To this extent, however, a clear definition of endogenous cardiac progenitors is necessary. The issue is still elusive and controversial as of today.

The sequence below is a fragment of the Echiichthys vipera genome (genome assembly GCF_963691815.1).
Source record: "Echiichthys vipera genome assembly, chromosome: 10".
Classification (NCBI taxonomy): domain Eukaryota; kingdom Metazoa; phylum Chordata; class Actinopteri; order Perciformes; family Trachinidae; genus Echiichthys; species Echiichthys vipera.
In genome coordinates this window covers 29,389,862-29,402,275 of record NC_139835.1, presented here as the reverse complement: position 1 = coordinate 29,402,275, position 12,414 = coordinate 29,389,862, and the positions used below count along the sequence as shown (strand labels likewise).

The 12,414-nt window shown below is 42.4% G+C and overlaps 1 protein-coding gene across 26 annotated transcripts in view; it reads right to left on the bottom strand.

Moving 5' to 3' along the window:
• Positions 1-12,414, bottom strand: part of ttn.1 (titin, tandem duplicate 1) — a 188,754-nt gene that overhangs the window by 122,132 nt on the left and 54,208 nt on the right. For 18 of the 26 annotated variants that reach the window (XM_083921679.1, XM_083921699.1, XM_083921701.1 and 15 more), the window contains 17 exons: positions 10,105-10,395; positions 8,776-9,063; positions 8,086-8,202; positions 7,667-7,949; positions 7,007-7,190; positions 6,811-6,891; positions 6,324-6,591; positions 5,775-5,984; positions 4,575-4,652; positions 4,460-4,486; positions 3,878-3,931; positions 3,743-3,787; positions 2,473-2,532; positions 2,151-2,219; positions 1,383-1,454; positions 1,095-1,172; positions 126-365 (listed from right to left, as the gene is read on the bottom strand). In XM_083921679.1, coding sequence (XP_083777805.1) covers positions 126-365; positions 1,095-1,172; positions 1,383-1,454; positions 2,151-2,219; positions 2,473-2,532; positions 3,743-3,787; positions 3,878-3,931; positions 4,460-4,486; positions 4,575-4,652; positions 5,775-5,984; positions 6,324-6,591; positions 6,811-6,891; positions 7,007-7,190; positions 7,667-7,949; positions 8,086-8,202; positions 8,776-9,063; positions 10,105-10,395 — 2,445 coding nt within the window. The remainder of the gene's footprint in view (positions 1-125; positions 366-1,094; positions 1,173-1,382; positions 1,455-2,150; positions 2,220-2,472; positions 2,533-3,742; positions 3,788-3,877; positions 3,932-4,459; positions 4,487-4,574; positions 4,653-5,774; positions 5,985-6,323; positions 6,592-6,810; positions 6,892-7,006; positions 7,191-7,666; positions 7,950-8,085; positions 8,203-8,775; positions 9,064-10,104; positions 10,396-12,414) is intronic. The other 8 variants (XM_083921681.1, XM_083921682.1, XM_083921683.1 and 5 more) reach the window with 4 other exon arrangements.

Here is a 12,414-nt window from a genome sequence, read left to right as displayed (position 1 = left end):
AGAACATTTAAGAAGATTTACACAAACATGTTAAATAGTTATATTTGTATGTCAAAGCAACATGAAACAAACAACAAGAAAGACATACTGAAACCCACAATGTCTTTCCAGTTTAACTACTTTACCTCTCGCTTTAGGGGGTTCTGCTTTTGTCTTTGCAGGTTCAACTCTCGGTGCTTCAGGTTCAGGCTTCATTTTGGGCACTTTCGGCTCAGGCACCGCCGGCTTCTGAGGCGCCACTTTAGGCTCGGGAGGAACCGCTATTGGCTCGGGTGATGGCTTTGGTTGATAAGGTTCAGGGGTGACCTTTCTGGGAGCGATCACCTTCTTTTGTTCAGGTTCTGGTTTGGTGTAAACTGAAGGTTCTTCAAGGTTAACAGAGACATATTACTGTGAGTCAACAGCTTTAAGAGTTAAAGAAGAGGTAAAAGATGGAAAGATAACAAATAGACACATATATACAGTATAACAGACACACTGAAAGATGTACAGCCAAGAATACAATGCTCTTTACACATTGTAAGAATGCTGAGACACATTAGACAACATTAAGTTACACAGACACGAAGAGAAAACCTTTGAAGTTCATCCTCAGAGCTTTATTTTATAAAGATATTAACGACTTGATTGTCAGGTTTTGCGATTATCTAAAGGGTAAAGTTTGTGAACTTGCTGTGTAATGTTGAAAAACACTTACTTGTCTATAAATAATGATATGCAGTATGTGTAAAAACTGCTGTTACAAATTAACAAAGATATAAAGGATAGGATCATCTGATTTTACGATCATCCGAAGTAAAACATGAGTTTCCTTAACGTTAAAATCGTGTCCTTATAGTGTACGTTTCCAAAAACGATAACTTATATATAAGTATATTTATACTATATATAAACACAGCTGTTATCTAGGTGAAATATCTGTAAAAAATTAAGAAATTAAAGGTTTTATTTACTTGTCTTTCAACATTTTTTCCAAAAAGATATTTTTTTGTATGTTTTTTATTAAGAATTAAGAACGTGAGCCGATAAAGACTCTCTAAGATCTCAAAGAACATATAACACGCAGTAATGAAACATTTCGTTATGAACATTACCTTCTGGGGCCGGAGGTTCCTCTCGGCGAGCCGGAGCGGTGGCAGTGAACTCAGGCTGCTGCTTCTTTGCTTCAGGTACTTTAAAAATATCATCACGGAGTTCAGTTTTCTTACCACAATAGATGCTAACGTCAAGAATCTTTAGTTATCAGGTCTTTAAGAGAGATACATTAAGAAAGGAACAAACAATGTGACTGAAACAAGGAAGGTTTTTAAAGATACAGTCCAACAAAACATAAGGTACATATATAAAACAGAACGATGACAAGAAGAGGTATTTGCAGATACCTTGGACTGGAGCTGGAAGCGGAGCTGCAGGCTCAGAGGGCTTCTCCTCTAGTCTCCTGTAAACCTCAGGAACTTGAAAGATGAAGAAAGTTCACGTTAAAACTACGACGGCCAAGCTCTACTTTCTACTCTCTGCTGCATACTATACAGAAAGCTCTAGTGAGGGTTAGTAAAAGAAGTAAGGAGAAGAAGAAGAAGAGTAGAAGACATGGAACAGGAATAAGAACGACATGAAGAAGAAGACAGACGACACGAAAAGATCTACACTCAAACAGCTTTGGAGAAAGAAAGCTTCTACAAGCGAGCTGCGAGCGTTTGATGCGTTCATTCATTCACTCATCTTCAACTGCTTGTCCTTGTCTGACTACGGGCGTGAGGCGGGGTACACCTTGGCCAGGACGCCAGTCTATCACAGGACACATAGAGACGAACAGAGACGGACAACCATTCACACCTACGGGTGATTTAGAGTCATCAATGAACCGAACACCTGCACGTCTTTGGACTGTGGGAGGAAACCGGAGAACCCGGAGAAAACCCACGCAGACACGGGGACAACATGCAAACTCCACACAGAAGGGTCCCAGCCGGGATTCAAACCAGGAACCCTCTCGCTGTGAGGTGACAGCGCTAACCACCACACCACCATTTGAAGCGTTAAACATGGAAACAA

Numerous putative adult cardiac progenitors have been characterized by the positivity of different markers. Specifically, in 2003, Oh et al. documented a cardiac progenitor cell based on the expression of murine Sca1 antigen [21]. This population can be enriched for either high efflux of Hoescht dye through an ATP-binding cassette transporter (side population cells) or high expression of PDGFRa. The enriched population shows multilineage potential and differentiation towards cardiomyocytes in vivo. In the same year, Beltrami et al. documented an alternative cardiac progenitor characterized by the expression of the receptor c-kit (CD117, Stem Cell Factor receptor) [22]. In more recent years, Ellison et al. [23] concluded that c-kit-positive cells are necessary and sufficient to regenerate an acute adult myocardial injury based on a cardiotoxic isoproterenol treatment model. In 2004, Messina et al. reported the isolation of adult cardiac progenitors that grow in adherent spheres, named cardiospheres [24]. Cardiospheres are composed of a combination of progenitor cells, cardiac myocyte-like cells, and vascular cells. The authors suggested that these cell types are the progeny of a small subset of undifferentiated cells that express different stem cell markers such as c-kit and Sca-1. Cardiosphere-derived cells are isolated from adult murine and a human heart and can be expanded in vitro for therapeutic use. The identification of multiple progenitors and the concomitant-limited therapeutic regeneration observed in studies performed so far led some investigators to conclude that most progenitors are the same cell at different stages of differentiation [2529].